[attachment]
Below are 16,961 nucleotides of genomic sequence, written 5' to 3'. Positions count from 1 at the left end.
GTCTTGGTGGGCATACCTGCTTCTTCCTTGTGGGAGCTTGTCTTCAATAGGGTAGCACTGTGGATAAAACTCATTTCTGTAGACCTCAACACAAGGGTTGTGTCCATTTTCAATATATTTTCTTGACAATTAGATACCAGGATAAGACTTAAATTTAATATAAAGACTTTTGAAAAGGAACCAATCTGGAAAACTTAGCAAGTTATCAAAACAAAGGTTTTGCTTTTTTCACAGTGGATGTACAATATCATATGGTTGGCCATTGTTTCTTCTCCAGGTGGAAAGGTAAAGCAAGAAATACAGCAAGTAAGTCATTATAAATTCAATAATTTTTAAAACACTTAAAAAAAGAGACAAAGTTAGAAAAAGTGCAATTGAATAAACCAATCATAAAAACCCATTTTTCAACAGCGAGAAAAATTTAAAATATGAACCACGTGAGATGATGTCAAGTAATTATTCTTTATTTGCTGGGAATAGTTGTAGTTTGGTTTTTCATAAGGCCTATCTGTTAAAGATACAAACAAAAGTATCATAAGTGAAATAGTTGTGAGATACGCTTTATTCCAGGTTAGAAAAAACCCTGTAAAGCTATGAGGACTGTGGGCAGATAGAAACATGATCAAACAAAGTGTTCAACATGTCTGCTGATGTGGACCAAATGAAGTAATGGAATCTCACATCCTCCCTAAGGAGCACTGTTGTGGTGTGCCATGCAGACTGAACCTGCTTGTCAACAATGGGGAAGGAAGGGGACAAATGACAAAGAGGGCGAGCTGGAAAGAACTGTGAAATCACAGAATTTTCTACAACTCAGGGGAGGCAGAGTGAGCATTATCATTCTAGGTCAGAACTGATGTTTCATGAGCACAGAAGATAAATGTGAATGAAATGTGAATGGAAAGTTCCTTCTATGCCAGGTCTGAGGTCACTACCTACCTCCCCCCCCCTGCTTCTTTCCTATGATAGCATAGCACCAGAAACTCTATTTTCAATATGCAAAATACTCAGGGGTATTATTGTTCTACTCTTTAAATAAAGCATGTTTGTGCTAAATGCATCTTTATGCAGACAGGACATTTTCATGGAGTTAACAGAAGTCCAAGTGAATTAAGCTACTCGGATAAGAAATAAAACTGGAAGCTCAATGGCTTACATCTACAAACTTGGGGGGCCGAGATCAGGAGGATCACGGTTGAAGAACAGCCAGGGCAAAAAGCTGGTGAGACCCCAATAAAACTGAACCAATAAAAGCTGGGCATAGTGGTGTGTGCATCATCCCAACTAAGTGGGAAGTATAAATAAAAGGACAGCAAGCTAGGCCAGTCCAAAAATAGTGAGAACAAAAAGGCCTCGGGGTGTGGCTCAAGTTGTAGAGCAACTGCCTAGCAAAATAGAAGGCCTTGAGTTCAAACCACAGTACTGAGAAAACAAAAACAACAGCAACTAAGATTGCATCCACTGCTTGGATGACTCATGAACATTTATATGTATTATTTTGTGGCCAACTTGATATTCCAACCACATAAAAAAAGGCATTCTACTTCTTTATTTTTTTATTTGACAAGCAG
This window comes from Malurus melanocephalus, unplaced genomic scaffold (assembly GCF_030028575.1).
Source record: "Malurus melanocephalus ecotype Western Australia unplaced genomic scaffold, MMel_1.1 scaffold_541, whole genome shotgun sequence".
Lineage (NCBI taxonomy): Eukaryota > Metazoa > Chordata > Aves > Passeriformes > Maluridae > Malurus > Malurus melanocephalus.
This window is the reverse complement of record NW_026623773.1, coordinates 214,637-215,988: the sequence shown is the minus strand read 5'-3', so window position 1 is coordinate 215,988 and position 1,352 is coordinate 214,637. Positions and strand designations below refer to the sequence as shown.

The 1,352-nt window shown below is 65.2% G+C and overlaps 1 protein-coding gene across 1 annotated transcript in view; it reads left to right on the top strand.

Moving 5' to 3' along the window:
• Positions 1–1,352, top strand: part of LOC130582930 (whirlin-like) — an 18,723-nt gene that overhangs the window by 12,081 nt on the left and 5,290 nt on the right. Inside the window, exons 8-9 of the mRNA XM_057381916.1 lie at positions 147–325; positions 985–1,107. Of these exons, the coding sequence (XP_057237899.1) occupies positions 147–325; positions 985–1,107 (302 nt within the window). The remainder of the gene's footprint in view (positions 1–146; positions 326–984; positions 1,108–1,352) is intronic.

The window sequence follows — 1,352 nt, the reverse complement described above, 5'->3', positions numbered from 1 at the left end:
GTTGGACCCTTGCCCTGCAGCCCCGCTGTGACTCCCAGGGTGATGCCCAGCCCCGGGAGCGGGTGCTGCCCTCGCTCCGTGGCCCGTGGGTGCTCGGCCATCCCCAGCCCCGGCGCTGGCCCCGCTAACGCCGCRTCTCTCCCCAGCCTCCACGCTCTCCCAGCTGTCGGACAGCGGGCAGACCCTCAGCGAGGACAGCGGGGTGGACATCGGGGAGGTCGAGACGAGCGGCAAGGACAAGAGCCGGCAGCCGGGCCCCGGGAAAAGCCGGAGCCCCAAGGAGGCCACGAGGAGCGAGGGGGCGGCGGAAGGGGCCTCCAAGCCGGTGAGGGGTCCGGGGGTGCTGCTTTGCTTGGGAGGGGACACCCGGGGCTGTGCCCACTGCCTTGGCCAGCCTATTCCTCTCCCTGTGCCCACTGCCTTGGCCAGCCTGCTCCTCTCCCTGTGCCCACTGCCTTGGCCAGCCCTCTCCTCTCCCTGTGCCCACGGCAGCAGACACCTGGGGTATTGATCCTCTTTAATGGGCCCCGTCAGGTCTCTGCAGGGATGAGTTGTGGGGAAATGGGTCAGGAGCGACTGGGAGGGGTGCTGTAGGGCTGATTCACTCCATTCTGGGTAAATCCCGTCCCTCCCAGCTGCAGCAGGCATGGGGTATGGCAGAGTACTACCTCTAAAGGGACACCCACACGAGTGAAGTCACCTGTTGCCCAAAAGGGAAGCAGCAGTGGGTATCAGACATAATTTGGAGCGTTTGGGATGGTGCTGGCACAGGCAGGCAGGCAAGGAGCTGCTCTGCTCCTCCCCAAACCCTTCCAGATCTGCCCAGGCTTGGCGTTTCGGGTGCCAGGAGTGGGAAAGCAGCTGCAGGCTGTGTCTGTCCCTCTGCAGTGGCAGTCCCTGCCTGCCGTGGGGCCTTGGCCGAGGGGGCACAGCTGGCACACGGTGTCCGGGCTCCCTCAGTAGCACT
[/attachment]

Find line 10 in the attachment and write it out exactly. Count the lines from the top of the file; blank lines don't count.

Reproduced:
The window sequence follows — 1,352 nt, the reverse complement described above, 5'->3', positions numbered from 1 at the left end: